Megabrands fiercely protect how they show up in the world through stringent guidelines, diligent approval processes, close relationships with creative agencies and immersion sessions for anyone responsible for producing communications – and rightly so. Brand is everything, right?
How people perceive a brand is so much more than a logo, email footer or PowerPoint slide. It’s a clever combination of branding – the actions you take to build up your image – and brand identity – the collection of elements that create that brand image, such as tone of voice, messaging and visual assets. The best brands blend both to stand out.
When it’s time for a refresh, the consumer brand is usually top of the list, but there’s also the investor brand and employer brand to consider. What’s often missed is how your external brand adapts and flexes to suit your internal audience’s needs. Forget that, and the end result can be guidelines that put internal communicators in a tight squeeze.
Let’s look at some examples.
Your new tone of voice guidelines say you should keep copy to a maximum of six to eight words, using a URL to direct people to the rest of the information.
You’re communicating to an audience of warehouse colleagues with no access to digital company channels. You’ve got a new benefits package to launch – you’re going to need a few more than eight words!
Your new colour palette demands a strict three-colour theme, with the predominant colour matching that of your logo.
You’re communicating to a branch network of people surrounded by customer-facing communications, all matching the new colour guidelines. You’ve released a brochure about your new strategy, but the in-store team can’t tell the difference between communications aimed at colleagues and communications aimed at customers – after all, they’re exactly the same colour. Now your strategy brochures are on display for anyone to pick up and read. Yikes.
Your photo guidance says that pictures of people shouldn’t feel staged and they shouldn’t be looking directly into the camera.
You were last given a photography budget six years ago and you work with selfies or smart-phone shots taken by your team. Your people work in offices, vehicles, client sites and at home – so you do your best by cropping imagery into collages, but they’re all definitely looking direct into the camera lens!
We over-emphasise, but hopefully you get our point. Here’s what the professionals think.
"An internal brand should be very different – while you want your employees to live and breathe your brand, you also want them to be aware of what’s intended for them and what’s meant for the outside world.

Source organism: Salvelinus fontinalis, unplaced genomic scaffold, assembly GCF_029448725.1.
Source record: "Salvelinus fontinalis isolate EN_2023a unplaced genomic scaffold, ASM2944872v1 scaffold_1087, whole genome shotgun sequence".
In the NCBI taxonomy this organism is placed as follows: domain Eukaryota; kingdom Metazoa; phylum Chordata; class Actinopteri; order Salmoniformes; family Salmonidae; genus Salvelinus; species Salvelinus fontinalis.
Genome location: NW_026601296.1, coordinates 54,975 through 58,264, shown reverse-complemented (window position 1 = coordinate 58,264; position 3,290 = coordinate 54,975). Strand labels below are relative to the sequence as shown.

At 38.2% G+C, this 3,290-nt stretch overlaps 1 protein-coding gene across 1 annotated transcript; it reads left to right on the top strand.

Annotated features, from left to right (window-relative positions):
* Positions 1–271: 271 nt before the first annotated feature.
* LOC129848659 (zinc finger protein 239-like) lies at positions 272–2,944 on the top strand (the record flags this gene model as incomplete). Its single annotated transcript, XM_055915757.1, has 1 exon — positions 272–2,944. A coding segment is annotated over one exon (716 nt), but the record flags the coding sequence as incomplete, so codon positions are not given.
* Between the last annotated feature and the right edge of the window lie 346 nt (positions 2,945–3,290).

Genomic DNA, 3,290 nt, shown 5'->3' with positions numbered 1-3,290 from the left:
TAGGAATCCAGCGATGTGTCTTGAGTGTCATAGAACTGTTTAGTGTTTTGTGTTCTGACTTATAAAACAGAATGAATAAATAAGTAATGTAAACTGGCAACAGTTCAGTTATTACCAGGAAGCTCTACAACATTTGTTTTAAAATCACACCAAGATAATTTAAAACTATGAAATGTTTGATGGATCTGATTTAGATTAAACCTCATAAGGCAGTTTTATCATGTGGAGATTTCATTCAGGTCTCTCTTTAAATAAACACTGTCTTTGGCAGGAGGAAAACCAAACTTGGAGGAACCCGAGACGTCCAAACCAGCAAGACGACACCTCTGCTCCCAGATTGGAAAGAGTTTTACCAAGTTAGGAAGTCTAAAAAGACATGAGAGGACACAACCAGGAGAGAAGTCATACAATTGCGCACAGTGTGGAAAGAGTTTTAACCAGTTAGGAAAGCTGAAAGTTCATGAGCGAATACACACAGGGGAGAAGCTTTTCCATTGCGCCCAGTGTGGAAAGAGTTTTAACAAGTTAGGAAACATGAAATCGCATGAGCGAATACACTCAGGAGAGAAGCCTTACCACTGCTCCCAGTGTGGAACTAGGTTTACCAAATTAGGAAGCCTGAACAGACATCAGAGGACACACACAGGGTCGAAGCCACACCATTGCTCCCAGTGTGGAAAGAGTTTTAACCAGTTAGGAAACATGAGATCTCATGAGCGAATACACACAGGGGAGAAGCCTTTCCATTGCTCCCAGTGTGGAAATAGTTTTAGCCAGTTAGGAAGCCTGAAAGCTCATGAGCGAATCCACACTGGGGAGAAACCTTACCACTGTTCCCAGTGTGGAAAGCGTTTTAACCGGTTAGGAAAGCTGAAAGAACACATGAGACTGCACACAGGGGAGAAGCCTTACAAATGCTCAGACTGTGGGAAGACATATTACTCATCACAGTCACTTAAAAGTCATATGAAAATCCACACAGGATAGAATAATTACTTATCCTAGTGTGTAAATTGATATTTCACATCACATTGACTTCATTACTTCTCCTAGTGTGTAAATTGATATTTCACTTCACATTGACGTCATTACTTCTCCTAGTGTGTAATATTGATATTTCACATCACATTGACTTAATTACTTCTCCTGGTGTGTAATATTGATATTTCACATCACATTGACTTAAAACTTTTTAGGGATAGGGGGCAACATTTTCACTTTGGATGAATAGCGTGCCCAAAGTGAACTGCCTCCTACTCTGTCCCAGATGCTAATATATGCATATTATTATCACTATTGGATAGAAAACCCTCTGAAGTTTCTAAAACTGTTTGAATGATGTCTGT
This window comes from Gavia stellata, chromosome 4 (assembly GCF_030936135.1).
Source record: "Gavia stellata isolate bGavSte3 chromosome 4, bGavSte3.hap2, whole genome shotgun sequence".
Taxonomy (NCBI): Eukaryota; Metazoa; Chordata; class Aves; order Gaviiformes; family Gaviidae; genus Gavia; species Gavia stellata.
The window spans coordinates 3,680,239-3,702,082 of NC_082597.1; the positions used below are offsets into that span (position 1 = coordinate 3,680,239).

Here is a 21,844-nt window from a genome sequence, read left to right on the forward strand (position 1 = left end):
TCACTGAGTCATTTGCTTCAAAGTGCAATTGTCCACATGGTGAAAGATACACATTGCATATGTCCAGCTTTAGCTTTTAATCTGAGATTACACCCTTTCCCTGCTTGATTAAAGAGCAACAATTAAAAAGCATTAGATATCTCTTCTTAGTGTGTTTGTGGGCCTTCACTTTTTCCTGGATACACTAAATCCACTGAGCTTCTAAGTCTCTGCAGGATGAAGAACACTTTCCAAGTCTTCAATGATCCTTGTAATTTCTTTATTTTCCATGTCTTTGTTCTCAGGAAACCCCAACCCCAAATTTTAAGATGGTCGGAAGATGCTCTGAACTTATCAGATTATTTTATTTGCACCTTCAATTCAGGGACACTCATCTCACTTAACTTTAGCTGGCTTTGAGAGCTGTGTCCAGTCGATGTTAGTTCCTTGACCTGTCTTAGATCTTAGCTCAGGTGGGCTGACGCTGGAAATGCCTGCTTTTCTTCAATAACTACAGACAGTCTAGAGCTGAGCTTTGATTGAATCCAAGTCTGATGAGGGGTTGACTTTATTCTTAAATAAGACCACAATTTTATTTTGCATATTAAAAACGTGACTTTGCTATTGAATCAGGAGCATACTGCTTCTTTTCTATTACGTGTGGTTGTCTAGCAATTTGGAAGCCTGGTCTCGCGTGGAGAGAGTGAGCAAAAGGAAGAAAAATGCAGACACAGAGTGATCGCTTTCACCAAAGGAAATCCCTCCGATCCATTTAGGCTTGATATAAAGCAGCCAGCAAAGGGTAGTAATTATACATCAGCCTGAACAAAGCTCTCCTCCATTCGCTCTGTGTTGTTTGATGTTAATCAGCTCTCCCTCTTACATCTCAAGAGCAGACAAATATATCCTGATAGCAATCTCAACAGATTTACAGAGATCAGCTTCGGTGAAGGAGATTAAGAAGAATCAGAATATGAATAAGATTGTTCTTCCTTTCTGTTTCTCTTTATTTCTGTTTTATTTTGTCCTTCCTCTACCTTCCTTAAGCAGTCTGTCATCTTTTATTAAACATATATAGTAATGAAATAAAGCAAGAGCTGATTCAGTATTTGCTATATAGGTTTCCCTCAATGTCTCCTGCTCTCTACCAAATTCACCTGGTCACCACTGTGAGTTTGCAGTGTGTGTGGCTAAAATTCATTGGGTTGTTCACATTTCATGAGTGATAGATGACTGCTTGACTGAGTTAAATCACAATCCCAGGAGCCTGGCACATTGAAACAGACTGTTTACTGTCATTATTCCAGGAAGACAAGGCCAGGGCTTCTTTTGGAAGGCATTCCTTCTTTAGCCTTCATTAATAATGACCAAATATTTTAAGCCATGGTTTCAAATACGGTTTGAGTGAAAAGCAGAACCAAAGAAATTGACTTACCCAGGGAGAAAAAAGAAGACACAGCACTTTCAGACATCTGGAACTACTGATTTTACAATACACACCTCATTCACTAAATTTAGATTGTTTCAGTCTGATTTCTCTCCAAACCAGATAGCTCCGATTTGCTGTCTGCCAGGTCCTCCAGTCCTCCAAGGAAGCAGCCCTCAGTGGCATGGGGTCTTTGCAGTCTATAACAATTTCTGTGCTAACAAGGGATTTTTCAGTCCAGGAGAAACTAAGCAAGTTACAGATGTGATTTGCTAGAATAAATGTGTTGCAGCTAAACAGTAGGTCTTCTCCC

External and internal brands should intrinsically connect, but your internal brand needs significantly more flexibility to cater to the tremendous range of uses it’s likely to be applied to.
After all, it’s going to show up on recognition cards and redundancy letters. On your toilet doors and the signs on the floors. From your biggest annual report to your smallest pin badge. So it needs to appeal to boomers AND the next intake of generation alpha.
While external brand guidelines demand consistent application, your internal brand guidelines need to be nimble enough to cope with the growing responsibilities of your internal team.
Having the flexibility for internal use can help make that distinction and get important messages across without losing the overall identity. We promise."
"Brand is how people identify, know and remember you. It’s not what you say it is, it’s what your customers say it is – and that includes internal customers (your employees).
Your employees have the potential to be some of your biggest brand advocates, so why would you change branding for them and mix up the message?
The best new brand identities consider the internal practicalities as well as the external marketing needs. Employees are a key audience and the overarching brand guidelines should consider their needs.
If your end goal is consistency and recognition across all your channels – and why wouldn’t it be – then brand guidelines must cater for internal day-to-day use as well as high-impact external messages."
When applied correctly and governed with the same rigour as an external brand, investing in an internal brand reaps rewards. You:
So, if you’re a branding agency briefed with devising your client’s shiny new brand, please don’t forget that there’s a huge audience and some vital stakeholders within the ‘four walls’ of the organisation that’s commissioned you. The internal communications team and the employees of that organisation want to feel represented in authentic way by your new brand, and it only takes simple touches to achieve that.
A secondary colour palette here, an accent font there. A fresh and representative shoot for the internal photo library perhaps (with one planned every year for the coming years). An icon style. A style guide that shows the brand’s personality and voice with its employees. These are the ingredients that can take a new brand from an ok update to a rigorous refresh.
If your internal brand has reached a dead end, and you’re inundated with mismatched logos and outdated campaigns, we can help.
Our creative consultants review your entire internal communications landscape to spot the good, the bad and the downright ugly. From there, we can advise where to take your internal brand – working with your brand team to develop a suite of guidance that keeps them happy and gives you the creative permission to do something a little more remarkable.